The purpose of the site is to solve the surprisingly difficult problem of calendaring. What’s wrong with calendaring, you might ask? Well, lots of things. Existing calendaring applications are complicated and clumsy, unpractical for sharing and social interactions, and, well, “traditional”.

http://30boxes.com chose a fresh approach. They have totally and completely minimized and simplified the user interface.

Entering events can be done with as little as filling in one single text field. Application understands human language like “tomorrow”, “yesterday”, and “next week”. You can have “buddies” which is just their term for contacts. All you have to do to add a contact is specify email address. You buddies can have calendars of their own, you can share calendars and even use the system to send invitations and confirmations/denies for events. You can track a lot more information about your buddies too – Flickr photos, LiveJournal entries, MySpace blog, and any other RSS feed. When there are new items – you get a small icon on the appropriate day of the calendar and can quickly check what they are up to.

The interface looks very clean and works pretty fast. It’s also based on AJAX technology which allows you to see updates without refreshing the page – feels nice.

Check it out – it costs nothing, and can do a lot for your organized life!

Daily del.icio.us bookmarks

I was pointed to a couple of outstanding web services that I will talk more about later. For now here are the links:

Than there was this excellent flash animation that gives a good idea of Atlantic hurricanes – their strength, timing, and pathes. Thanks to Lev for this one.

A good set of reading about blogging – why and how people do it. Also has a couple of interviews with famous bloggers.

These were shared bookmarks for del.icio.us user tvset on 2005-09-01.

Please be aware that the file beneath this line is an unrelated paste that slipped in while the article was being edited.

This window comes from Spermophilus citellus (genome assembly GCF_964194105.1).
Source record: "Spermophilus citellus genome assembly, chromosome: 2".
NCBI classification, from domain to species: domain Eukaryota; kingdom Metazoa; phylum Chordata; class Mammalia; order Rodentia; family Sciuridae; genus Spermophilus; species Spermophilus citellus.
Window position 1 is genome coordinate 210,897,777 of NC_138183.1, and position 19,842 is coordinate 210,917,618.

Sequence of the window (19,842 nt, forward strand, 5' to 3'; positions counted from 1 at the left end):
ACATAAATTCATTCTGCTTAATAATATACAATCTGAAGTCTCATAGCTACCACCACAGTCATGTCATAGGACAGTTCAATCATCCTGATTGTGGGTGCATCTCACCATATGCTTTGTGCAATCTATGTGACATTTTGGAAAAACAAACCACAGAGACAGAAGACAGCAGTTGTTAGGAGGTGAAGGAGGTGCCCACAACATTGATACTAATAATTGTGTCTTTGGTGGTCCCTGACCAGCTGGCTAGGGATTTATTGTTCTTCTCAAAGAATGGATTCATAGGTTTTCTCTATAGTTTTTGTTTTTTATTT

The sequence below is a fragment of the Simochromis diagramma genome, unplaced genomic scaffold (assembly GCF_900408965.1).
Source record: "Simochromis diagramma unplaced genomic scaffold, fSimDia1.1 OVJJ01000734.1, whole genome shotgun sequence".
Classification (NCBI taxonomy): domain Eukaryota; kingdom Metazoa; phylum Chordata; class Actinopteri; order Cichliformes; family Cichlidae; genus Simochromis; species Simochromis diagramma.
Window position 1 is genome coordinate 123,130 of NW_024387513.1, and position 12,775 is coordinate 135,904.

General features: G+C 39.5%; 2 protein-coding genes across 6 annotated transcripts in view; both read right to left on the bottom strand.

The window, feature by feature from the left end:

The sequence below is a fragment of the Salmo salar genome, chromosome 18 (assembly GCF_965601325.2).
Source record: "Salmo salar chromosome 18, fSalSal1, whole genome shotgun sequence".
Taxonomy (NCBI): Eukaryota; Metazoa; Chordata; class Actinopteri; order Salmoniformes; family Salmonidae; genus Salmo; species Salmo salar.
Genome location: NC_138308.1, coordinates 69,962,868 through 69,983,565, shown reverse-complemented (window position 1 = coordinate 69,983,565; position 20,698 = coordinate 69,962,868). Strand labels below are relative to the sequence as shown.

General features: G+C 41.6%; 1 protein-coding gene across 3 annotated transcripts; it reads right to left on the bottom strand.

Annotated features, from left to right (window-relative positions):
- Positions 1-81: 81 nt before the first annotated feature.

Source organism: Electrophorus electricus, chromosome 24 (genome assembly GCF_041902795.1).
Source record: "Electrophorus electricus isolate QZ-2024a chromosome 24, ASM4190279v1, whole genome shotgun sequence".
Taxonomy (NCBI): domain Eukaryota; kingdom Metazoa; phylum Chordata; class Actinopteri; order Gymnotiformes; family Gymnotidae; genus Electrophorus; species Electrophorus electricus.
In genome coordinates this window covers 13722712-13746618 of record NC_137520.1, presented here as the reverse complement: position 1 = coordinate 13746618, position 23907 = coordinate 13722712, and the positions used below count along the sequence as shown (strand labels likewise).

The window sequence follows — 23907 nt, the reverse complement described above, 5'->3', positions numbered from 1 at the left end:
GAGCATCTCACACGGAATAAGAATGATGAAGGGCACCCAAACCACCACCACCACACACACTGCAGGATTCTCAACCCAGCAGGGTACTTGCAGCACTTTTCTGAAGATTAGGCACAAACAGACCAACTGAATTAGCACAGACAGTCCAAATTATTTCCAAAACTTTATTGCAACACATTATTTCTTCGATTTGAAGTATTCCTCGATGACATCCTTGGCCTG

Tagging calendars

While playing around with Delicious I thought about how useful it would be to have a calendar which could operate with tags. This way, a jazz festival in Cyprus that is going to happen in Cyprus during 16-18 of September this year, for example, could have been tagged as “jazz”, “festivals”, “events”, “music”, “cyprus” as well as “16sep2005”, “17sep2005”, “18sep2005”. And maybe even as “year2005” and “september”.

It is easy to find some format to express dates and times – there is no question about that. After that is done, the set of events can be represented in a variety of forms. The usual calendar table could be filled using the date format. The list of events for a certain month or year could be combined. Or it could even be categorised based on tags.

It would be possible to make queries like “Show me the list of music events that are planned for September 2005 in Cyprus” or “Show me the list of Cyprus festivals”. These could be easily used together with the usual calendaring stuff like “What is planned for September?”.

If there was some calendaring application that could work with Delicious it would awesome! Just think of the possibilities! A combined calendar of events with geographic locations and links to website for more information maintained by a bunch of interested people. And since Delicious provides RSS feeds for everything, it would be really easy to update and monitor such a calendar. That would be partially competing with the service provided by Airset. Purhaps there are even some commercial applications that could be based on this service.

Now all we need is for someone to create it…

Calendaring issues solved with AirSet

I’ve been looking for a tool to do shared calendaring for some time now. I went through manual editing of text files, ical, Korganizer, RSSCalendar.com and some other tools that I don’t remember anymore. None of these provided all the functionality and comfort that I needed. So, I used neither one of them.

Today, I finally came across a tool that looks very promising. One of the comments to this post in Alexandra Samuel blog suggested AirSet.

I tried it and it was love from the first sight! AirSet provides a free online service for managing and sharing of calendars, contact lists, and web links. It features flexible access control facilities with user and group management. Sharing of information can be neatly controlled and can be utilized either via RSS feeds or via AirSet web service.

I liked it so much that I immediately registered and created my public calendar. Check the “Calendar” link at the navigation bar at the top of the page. There you will find my public calendar and a link to the RSS feed with items for the next 30 days.

I foresee a lot of popularity for AirSet in the near future. Congratulations to the development team for a really nice service. Let’s see how stable it is.